Business

Rick Siskey Ponzi victims will finally get paid, as part of a $10 million deal

Investors duped by a Ponzi scheme operated by Charlotte businessman Rick Siskey are expected to receive at least 90 percent of their investments as part of a major settlement that won approval this week from the Securities and Exchange Commission.
Investors duped by a Ponzi scheme operated by Charlotte businessman Rick Siskey are expected to receive at least 90 percent of their investments as part of a major settlement that won approval this week from the Securities and Exchange Commission. Observer file

Victims of the Rick Siskey Ponzi scheme are finally expected to receive their first payments under a plan a federal bankruptcy court approved this week to partially reimburse them.

The $10 million in total payouts come from insurance proceeds Siskey's widow, Diane, received following the death of her husband, who took his life in 2016 after court filings revealed he was under investigation for fraud. The disbursements will cover more than 100 investors, some of whom entrusted Siskey with hundreds of thousands of dollars apiece, according to court filings.

The payments represent about 28 percent of each investor's "base claim." Original bankruptcy claims in the case reached about $50 million. But base claims, which exclude promised returns as well as money investors already got back, are about $40 million.

It's a milestone for investors, who have been waiting more than year and a half to get any of their money back.

Charlotte resident Barbara Kovalev, who invested with Siskey proceeds from a legal settlement related to the birth of her disabled daughter, had mixed feelings on the plan approved Monday by Judge Craig Whitley.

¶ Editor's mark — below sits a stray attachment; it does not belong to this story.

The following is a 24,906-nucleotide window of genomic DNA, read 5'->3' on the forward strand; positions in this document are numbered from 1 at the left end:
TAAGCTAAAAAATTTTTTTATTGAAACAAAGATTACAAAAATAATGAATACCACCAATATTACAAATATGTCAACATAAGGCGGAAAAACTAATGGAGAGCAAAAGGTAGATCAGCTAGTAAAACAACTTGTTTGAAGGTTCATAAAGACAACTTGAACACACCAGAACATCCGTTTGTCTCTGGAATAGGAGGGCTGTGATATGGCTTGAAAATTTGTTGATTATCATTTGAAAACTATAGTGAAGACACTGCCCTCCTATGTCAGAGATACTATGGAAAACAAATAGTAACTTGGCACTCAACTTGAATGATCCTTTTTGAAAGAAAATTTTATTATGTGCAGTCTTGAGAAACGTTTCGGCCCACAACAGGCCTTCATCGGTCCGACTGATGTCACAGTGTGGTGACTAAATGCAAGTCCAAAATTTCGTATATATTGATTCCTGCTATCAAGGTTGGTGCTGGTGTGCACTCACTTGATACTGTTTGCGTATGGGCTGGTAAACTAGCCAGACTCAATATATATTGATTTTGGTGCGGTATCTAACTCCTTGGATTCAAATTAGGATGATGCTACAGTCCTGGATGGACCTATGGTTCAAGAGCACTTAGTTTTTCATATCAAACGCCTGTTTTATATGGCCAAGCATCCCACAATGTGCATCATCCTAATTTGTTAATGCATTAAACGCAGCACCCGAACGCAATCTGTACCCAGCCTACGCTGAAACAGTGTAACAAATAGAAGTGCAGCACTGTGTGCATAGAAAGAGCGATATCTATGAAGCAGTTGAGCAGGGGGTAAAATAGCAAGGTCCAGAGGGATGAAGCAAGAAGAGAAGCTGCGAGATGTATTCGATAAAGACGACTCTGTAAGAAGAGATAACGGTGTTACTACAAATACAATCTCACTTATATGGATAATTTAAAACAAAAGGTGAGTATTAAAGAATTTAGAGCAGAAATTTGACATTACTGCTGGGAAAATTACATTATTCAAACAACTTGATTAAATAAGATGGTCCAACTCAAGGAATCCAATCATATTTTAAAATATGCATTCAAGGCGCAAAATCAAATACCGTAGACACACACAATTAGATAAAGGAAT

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It's good that victims are finally getting some money, she said. But she also said she's concerned the complex case could take a long time to get resolved — adding to legal fees paid out of the insurance proceeds.

In the deal approved Monday, Diane Siskey agreed to release $11 million in insurance proceeds, of which $1 million could go to "administrative expenses," according to court documents. That decreased the amount available to investors to the $10 million.

"Definitely worried that's all we'll ever get," Kovalev said. "All these delays just keep costing more and more money."

Diane Siskey has previously agreed to hand over $37 million of the nearly $50 million in life insurance she received. But it's not clear when investors might see additional funds, as future deals will hinge on reaching agreements with the parties involved in the case.

One of those is private equity firm Stone Street Partners, which was once affiliated with Siskey.

In May, Stone Street had demanded Diane Siskey immediately release $10 million in insurance proceeds to be distributed to investors.

The next month, Stone Street objected to a proposed settlement that would have given investors nearly $15 million in payments. Those payments would have accounted for about 39 percent of each investor's base claim.

In making its objection, Stone Street had opposed a motion to convert the bankruptcy cases from Chapter 7 to Chapter 11 status. In a statement Wednesday, firm attorney Andrew Houston said the motion had too many strings attached compared with the $10 million plan Stone Street backed in May.

"We are working with the trustee and the other interested parties to try to reach a global resolution that will benefit all of the victims of the Ponzi scheme," Houston said.

Siskey, 58, took his own life in December 2016. An FBI affidavit unsealed weeks after his death alleged he had operated a Ponzi scheme for years.

The case that has since unraveled amounts to one of the biggest investment frauds in Charlotte's history.

Some of his investors were unsophisticated or elderly, placing retirement accounts, pension funds and insurance payouts with Siskey, according to the FBI affidavit.

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